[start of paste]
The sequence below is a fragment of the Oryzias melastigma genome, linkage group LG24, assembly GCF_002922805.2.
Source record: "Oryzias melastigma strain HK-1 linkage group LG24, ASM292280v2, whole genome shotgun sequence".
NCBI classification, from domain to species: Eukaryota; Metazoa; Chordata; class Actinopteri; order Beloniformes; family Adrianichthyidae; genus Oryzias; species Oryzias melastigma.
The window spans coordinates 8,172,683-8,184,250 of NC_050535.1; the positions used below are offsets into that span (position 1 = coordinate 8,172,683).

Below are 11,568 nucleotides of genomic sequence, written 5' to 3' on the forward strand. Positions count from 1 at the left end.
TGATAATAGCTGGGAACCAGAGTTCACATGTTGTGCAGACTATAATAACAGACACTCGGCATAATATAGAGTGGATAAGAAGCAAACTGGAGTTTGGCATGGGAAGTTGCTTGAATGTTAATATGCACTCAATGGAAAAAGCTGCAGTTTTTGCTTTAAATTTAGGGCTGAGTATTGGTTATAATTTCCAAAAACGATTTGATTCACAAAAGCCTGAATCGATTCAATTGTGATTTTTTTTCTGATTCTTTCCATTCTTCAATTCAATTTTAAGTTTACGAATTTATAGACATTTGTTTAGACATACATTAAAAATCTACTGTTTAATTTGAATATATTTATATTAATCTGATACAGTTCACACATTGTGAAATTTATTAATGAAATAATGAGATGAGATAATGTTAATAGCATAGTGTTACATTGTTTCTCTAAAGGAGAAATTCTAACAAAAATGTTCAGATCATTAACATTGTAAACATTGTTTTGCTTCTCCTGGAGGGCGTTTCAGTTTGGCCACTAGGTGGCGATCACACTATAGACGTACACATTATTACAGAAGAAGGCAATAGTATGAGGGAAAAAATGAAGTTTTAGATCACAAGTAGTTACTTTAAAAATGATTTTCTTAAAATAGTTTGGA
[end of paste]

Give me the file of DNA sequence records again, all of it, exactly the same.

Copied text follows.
The sequence below is a fragment of the Oryzias melastigma genome, linkage group LG24, assembly GCF_002922805.2.
Source record: "Oryzias melastigma strain HK-1 linkage group LG24, ASM292280v2, whole genome shotgun sequence".
NCBI classification, from domain to species: Eukaryota; Metazoa; Chordata; class Actinopteri; order Beloniformes; family Adrianichthyidae; genus Oryzias; species Oryzias melastigma.
The window spans coordinates 8,172,683-8,184,250 of NC_050535.1; the positions used below are offsets into that span (position 1 = coordinate 8,172,683).

Below are 11,568 nucleotides of genomic sequence, written 5' to 3' on the forward strand. Positions count from 1 at the left end.
TGATAATAGCTGGGAACCAGAGTTCACATGTTGTGCAGACTATAATAACAGACACTCGGCATAATATAGAGTGGATAAGAAGCAAACTGGAGTTTGGCATGGGAAGTTGCTTGAATGTTAATATGCACTCAATGGAAAAAGCTGCAGTTTTTGCTTTAAATTTAGGGCTGAGTATTGGTTATAATTTCCAAAAACGATTTGATTCACAAAAGCCTGAATCGATTCAATTGTGATTTTTTTTCTGATTCTTTCCATTCTTCAATTCAATTTTAAGTTTACGAATTTATAGACATTTGTTTAGACATACATTAAAAATCTACTGTTTAATTTGAATATATTTATATTAATCTGATACAGTTCACACATTGTGAAATTTATTAATGAAATAATGAGATGAGATAATGTTAATAGCATAGTGTTACATTGTTTCTCTAAAGGAGAAATTCTAACAAAAATGTTCAGATCATTAACATTGTAAACATTGTTTTGCTTCTCCTGGAGGGCGTTTCAGTTTGGCCACTAGGTGGCGATCACACTATAGACGTACACATTATTACAGAAGAAGGCAATAGTATGAGGGAAAAAATGAAGTTTTAGATCACAAGTAGTTACTTTAAAAATGATTTTCTTAAAATAGTTTGGA